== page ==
Events

Quantitative Eco/Evo/Etho Discussions

A Curator’s Perspective on the Evolutionary Morphology and Paleoecology of Birds.

Prof. Helen James, Research Zoologist and Curator of Birds at the Smithsonian National Museum of Natural History

May 17, 2022
4:00 pm to 5:00 pm | Remote

REGISTER HERE

A curator’s perspective on the evolutionary morphology and paleoecology of birds. . . in which we first consider the evolutionary morphology of the head in the adaptive radiation of Hawaiian Honeycreepers, including how internal structures, such as a tubular tongue and retroarticular process of the mandible, evolve in concert with the evolution of external beak shape. We then discuss the Quaternary paleontology of the honeycreepers and other Hawaiian birds in relationship to our understanding of extinction risk in the Anthropocene. Finally, we briefly discuss upcoming research on the problem of how to pack an embryo into an egg, and the constraints that egg size and shape may pose to ontogenetic growth patterns in birds. The objective of this informal talk is not to review prior research but to stimulate collaborative thinking about research projects that have not yet been tackled.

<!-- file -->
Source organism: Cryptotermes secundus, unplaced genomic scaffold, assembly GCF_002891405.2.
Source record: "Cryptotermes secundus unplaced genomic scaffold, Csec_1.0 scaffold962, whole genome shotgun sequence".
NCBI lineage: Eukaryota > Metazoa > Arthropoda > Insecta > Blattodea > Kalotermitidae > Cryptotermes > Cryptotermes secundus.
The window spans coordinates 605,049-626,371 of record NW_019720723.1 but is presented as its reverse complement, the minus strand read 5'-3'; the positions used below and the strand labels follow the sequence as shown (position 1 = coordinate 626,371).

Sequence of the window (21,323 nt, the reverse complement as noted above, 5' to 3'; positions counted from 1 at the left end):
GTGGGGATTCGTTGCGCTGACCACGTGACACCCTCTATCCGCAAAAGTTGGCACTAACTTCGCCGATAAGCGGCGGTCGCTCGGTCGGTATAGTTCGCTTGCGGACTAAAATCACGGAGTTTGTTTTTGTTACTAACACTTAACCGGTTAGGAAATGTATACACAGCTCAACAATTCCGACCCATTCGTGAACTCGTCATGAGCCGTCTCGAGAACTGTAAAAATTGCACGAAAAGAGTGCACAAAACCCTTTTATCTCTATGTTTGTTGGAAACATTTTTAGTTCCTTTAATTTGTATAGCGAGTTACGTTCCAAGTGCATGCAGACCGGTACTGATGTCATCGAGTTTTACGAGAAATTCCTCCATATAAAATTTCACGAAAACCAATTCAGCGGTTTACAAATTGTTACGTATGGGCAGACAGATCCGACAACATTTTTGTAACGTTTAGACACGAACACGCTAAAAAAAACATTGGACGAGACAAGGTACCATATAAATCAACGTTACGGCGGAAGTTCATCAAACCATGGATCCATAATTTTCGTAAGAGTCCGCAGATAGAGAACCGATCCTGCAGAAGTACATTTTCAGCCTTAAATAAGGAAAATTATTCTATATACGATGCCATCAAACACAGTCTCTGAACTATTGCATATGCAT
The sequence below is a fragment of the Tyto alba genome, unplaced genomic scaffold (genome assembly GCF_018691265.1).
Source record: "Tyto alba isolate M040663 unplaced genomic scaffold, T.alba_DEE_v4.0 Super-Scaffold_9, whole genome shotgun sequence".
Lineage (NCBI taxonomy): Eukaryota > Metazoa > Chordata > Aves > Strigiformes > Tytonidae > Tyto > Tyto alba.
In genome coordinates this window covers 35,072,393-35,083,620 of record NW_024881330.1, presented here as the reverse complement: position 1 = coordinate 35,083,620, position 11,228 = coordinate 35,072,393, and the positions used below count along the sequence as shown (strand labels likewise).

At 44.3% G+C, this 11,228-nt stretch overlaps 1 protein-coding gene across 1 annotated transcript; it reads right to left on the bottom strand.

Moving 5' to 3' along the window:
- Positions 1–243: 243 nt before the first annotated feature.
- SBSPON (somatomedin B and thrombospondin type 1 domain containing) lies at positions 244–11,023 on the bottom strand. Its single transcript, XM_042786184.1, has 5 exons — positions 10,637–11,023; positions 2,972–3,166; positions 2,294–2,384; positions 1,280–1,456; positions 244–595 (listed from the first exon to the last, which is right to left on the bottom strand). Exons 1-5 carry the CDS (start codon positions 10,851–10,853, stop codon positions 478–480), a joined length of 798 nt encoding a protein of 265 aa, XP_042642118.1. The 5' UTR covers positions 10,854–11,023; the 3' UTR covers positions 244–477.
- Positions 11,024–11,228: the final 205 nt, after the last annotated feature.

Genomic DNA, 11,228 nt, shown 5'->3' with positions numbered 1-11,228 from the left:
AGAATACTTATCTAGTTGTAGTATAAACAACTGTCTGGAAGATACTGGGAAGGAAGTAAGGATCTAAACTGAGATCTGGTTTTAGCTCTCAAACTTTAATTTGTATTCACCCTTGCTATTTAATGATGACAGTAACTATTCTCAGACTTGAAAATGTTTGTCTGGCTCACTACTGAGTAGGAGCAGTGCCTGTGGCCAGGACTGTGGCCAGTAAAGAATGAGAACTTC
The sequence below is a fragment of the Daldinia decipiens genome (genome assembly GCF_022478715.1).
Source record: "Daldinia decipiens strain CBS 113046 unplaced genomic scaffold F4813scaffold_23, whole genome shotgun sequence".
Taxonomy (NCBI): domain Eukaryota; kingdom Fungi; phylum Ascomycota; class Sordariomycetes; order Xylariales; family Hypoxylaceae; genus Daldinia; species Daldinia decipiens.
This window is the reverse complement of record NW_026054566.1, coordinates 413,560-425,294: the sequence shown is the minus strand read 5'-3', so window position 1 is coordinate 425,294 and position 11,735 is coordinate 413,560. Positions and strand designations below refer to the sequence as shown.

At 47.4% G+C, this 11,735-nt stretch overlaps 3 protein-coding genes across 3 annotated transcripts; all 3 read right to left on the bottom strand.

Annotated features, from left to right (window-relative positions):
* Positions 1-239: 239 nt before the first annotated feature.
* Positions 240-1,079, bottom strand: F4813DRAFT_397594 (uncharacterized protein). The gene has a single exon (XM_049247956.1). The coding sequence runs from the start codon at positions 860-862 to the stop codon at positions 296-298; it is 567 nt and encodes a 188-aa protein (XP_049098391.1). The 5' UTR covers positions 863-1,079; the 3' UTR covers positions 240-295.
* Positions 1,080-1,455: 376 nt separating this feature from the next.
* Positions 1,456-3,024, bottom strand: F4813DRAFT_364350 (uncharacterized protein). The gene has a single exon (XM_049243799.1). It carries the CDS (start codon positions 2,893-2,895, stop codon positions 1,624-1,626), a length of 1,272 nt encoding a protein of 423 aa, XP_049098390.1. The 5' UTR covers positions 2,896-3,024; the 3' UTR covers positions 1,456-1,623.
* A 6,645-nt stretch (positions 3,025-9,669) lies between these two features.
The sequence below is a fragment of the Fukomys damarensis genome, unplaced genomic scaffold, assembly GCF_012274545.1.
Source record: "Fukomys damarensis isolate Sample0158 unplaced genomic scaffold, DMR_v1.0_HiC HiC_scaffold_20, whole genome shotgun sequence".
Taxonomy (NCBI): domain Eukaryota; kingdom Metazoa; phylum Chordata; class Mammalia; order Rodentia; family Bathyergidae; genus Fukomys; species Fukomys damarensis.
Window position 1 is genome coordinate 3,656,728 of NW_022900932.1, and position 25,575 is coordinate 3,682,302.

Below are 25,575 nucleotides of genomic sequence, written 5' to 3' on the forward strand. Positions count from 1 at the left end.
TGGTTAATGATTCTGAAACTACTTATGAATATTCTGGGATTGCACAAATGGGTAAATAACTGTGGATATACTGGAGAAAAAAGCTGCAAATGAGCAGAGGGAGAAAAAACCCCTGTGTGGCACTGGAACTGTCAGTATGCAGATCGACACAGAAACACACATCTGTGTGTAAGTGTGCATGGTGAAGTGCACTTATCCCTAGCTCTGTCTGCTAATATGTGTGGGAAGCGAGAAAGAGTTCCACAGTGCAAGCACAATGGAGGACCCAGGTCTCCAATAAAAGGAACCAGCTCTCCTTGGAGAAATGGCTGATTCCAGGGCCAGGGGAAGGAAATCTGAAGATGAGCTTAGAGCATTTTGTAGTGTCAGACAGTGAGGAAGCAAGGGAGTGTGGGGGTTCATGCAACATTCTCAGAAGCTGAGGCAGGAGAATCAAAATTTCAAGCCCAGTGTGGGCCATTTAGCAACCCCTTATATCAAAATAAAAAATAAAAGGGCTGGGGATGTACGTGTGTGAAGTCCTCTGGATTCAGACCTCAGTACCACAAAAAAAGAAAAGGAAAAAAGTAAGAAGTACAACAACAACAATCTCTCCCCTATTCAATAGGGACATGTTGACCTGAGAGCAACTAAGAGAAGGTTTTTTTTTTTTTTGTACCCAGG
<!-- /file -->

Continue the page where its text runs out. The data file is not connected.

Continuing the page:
Speaker Bio

Prof. Helen James is Curator-in-Charge of the bird collection at the Smithsonian National Museum of Natural History. She studied archaeology and biological anthropology as an undergraduate at the University of Arkansas, and obtained her PhD in Zoology from Oxford University. She studies the history of vertebrate evolution and extinction in the context of Pacific island ecosystems, especially the Hawaiian Islands. More recently, her research has addressed the ecological roles of seabirds, both at their breeding colonies on islands, and at sea where they are important oceanic predators.

Contact
Host:

Soft Math Lab

Contact:

Irina Tolkova

You're not going yet!

This event requires registration.